All ETDs from UAB

Advisory Committee Chair

Selvarangan Ponnazhagan

Advisory Committee Members

Ralph D Sanderson

Susan L Bellis

Xu Feng

Richard D Lopez

Document Type

Dissertation

Date of Award

2013

Degree Name by School

Doctor of Philosophy (PhD) Heersink School of Medicine

Abstract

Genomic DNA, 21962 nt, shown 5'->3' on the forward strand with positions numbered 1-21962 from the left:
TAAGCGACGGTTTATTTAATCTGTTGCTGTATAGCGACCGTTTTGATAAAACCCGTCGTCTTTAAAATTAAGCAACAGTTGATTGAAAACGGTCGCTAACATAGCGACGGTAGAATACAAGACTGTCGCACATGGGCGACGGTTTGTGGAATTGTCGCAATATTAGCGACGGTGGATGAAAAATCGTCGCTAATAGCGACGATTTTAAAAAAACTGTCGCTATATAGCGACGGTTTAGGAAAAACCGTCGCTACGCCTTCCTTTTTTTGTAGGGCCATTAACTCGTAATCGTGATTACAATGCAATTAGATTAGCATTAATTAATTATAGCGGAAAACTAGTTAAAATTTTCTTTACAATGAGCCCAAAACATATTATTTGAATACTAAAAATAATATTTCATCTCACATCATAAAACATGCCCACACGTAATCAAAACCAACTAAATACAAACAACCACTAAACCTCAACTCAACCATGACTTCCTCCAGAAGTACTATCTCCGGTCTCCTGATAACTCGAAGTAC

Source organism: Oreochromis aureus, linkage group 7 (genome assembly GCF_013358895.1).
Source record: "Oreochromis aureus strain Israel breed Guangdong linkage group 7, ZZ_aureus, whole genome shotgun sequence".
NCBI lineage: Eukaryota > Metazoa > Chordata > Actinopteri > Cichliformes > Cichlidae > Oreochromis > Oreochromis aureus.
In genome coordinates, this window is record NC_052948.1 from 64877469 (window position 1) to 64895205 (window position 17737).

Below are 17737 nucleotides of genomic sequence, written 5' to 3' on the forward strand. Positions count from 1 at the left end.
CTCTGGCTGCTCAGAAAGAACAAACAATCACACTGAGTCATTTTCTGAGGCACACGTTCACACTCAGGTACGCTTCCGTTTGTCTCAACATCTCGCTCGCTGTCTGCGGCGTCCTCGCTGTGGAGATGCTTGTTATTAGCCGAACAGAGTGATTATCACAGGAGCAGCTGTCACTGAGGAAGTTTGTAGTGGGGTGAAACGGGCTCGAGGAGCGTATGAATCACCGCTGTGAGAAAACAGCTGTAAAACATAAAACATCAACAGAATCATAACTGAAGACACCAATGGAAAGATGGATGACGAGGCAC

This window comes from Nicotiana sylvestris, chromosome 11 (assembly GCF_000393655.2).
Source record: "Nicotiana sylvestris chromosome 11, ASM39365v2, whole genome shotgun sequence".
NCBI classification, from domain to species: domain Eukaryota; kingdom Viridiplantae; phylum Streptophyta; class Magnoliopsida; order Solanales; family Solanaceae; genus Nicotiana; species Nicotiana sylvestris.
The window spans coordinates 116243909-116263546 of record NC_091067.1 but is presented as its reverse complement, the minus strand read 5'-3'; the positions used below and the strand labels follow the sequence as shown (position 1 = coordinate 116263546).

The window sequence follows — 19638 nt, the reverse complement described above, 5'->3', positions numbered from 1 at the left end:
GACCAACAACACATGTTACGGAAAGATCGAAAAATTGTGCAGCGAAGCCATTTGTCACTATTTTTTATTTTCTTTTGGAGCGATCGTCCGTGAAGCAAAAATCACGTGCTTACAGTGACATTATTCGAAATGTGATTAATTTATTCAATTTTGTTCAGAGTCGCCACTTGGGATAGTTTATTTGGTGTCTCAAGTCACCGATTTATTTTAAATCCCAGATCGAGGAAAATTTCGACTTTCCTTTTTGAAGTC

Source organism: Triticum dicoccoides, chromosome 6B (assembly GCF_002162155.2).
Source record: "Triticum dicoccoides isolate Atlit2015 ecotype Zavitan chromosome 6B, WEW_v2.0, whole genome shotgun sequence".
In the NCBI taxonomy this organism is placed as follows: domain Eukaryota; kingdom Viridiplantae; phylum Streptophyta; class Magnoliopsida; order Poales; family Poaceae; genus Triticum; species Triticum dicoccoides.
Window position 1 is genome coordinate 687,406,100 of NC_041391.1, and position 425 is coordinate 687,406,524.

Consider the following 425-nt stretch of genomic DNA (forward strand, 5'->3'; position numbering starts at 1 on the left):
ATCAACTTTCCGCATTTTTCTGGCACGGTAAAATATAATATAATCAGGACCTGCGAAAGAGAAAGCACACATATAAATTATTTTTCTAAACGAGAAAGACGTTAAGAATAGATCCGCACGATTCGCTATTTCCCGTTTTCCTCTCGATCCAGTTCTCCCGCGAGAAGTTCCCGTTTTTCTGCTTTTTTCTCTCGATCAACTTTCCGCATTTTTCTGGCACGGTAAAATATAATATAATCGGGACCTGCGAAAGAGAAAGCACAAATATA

ABSTRACT Multiple Myeloma (MM) remains the second most common hematologic malig-nancy occurring in adults, which primarily affects the skeletal system causing severe bone destruction, spinal cord compression and hypercalcemia. Current therapies, which include chemotherapy, radiotherapy, autologouos stem cell transplantation and in some cases surgery, have extended the median survival between 3 and 10 years. However, MM is still incurable and therefore improving current therapies or developing newer ones to reduce the burden of osteolytic damage and extend survival rate will be highly beneficial for patient management. The long-term goal of this study is to develop a novel therapeutic approach to the treatment of bone lesions in MM using genetically-engineered mesenchymal stem cells (MSC) for inhibiting osteoclast activity by stable expression of osteoprotegin (OPG). Studies have shown that osteoclast activity is enhanced in myeloma patients through in-creased expression of receptor activator of nuclear factor kappa B ligand (RANKL) lead-ing to RANKL/RANK signaling, resulting in osteoclast activation and ultimately bone resorption. Osteoprotegerin is a soluble decoy receptor for RANKL, and its expression is decreased in myeloma patients possibly because of a marked decrease in the number of osteoblasts and or MSC, which produce OPG. Thus, the central hypothesis of this study is cell therapy with MSC, engineered to overexpress OPG, will greatly decrease osteolytic damage and reduce morbidity. Despite its potential in inhibiting osteoclast activation, OPG also binds to tumor necrosis factor-related apoptosis-inducing ligand (TRAIL) making myeloma cells resistant to apoptosis. In order to eliminate TRAIL binding while still possessing RANKL binding, we sought to create OPG mutants based on interactive domain identification, and superim-posing structural models of RANKL and TRAIL for a representative OPG-RANKL-TRAIL complex. Five such OPG mutants were constructed and recombinant proteins produced in HEK-293 cells for characterization of their TRAIL binding ability. Among these, two mutants that greatly abolished TRAIL binding while maintaining RANKL binding were identified by TRAIL assay and osteoclast assay, respectively. When tested following cancer-induced osteolytic bone damage with a human epithelial cancer cell line, as xenograft in mouse tibia, these two OPG mutants provided significant therapy effects in bone remodeling in vivo. The therapeutic potential of these mutants for MM bone lesions was determined by developing a bone-disseminated myeloma disease in SCID mice using a human myeloma cell line CAG, overexpressing heparanase (CAGhep), and testing the bone-remodeling effects of mutant OPG by genetically-engineered adult stem cell approach. Results of this study indicated that when compared to the age-matched control, MSC-OPGmut therapy indicated an overall increase in trabecular density and number both in the tibia and spine of animals treated with OPG mutants. Finally, OPG mutants were also tested in vitro and confirmed that they do not inhibit TRAIL-induced myeloma cell death, suggesting the possibility of using the mutant OPG stem cell ap-proach in combination with TRAIL therapy for dual targeting of bone lesions and tumor cells, respectively.

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